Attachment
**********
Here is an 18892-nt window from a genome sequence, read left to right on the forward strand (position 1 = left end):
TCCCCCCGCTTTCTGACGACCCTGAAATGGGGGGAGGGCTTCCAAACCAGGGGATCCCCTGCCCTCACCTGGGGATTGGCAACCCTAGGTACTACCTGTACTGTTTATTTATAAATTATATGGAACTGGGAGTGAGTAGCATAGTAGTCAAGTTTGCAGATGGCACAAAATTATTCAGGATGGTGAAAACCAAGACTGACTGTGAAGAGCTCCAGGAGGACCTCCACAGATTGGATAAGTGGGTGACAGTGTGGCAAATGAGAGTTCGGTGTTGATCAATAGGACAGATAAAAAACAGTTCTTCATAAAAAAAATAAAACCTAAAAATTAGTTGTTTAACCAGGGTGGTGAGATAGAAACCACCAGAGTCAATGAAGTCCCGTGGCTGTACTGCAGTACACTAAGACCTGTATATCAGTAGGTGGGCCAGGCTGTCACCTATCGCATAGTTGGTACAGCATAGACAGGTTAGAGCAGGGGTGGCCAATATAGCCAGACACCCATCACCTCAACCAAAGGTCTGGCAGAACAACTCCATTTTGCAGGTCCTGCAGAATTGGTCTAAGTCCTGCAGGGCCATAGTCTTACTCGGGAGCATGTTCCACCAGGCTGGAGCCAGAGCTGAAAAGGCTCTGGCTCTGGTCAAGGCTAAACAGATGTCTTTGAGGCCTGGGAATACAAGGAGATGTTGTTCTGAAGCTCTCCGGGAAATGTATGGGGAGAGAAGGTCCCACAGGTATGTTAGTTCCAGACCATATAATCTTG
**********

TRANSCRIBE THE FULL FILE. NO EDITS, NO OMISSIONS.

Here is an 18892-nt window from a genome sequence, read left to right on the forward strand (position 1 = left end):
TCCCCCCGCTTTCTGACGACCCTGAAATGGGGGGAGGGCTTCCAAACCAGGGGATCCCCTGCCCTCACCTGGGGATTGGCAACCCTAGGTACTACCTGTACTGTTTATTTATAAATTATATGGAACTGGGAGTGAGTAGCATAGTAGTCAAGTTTGCAGATGGCACAAAATTATTCAGGATGGTGAAAACCAAGACTGACTGTGAAGAGCTCCAGGAGGACCTCCACAGATTGGATAAGTGGGTGACAGTGTGGCAAATGAGAGTTCGGTGTTGATCAATAGGACAGATAAAAAACAGTTCTTCATAAAAAAAATAAAACCTAAAAATTAGTTGTTTAACCAGGGTGGTGAGATAGAAACCACCAGAGTCAATGAAGTCCCGTGGCTGTACTGCAGTACACTAAGACCTGTATATCAGTAGGTGGGCCAGGCTGTCACCTATCGCATAGTTGGTACAGCATAGACAGGTTAGAGCAGGGGTGGCCAATATAGCCAGACACCCATCACCTCAACCAAAGGTCTGGCAGAACAACTCCATTTTGCAGGTCCTGCAGAATTGGTCTAAGTCCTGCAGGGCCATAGTCTTACTCGGGAGCATGTTCCACCAGGCTGGAGCCAGAGCTGAAAAGGCTCTGGCTCTGGTCAAGGCTAAACAGATGTCTTTGAGGCCTGGGAATACAAGGAGATGTTGTTCTGAAGCTCTCCGGGAAATGTATGGGGAGAGAAGGTCCCACAGGTATGTTAGTTCCAGACCATATAATCTTG